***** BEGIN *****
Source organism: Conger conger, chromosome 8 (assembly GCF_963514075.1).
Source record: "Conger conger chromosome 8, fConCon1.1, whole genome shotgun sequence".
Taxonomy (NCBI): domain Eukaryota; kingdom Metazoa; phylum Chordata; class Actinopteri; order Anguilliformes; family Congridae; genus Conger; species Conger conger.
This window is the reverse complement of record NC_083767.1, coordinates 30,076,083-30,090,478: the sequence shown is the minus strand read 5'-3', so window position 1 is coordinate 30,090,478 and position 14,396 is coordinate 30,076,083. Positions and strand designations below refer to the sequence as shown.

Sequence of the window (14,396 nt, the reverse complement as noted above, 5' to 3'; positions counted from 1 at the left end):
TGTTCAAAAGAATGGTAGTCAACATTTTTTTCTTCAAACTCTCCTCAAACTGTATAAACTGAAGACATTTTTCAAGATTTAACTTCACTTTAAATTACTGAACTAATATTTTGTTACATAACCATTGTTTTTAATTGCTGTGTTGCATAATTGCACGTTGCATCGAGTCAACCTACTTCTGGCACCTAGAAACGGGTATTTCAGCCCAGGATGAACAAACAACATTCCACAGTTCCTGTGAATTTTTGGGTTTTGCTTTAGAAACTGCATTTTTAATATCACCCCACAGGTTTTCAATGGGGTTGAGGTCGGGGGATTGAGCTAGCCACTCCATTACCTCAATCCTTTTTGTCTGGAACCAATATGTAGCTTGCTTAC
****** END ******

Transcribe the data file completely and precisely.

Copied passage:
Source organism: Conger conger, chromosome 8 (assembly GCF_963514075.1).
Source record: "Conger conger chromosome 8, fConCon1.1, whole genome shotgun sequence".
Taxonomy (NCBI): domain Eukaryota; kingdom Metazoa; phylum Chordata; class Actinopteri; order Anguilliformes; family Congridae; genus Conger; species Conger conger.
This window is the reverse complement of record NC_083767.1, coordinates 30,076,083-30,090,478: the sequence shown is the minus strand read 5'-3', so window position 1 is coordinate 30,090,478 and position 14,396 is coordinate 30,076,083. Positions and strand designations below refer to the sequence as shown.

Sequence of the window (14,396 nt, the reverse complement as noted above, 5' to 3'; positions counted from 1 at the left end):
TGTTCAAAAGAATGGTAGTCAACATTTTTTTCTTCAAACTCTCCTCAAACTGTATAAACTGAAGACATTTTTCAAGATTTAACTTCACTTTAAATTACTGAACTAATATTTTGTTACATAACCATTGTTTTTAATTGCTGTGTTGCATAATTGCACGTTGCATCGAGTCAACCTACTTCTGGCACCTAGAAACGGGTATTTCAGCCCAGGATGAACAAACAACATTCCACAGTTCCTGTGAATTTTTGGGTTTTGCTTTAGAAACTGCATTTTTAATATCACCCCACAGGTTTTCAATGGGGTTGAGGTCGGGGGATTGAGCTAGCCACTCCATTACCTCAATCCTTTTTGTCTGGAACCAATATGTAGCTTGCTTAC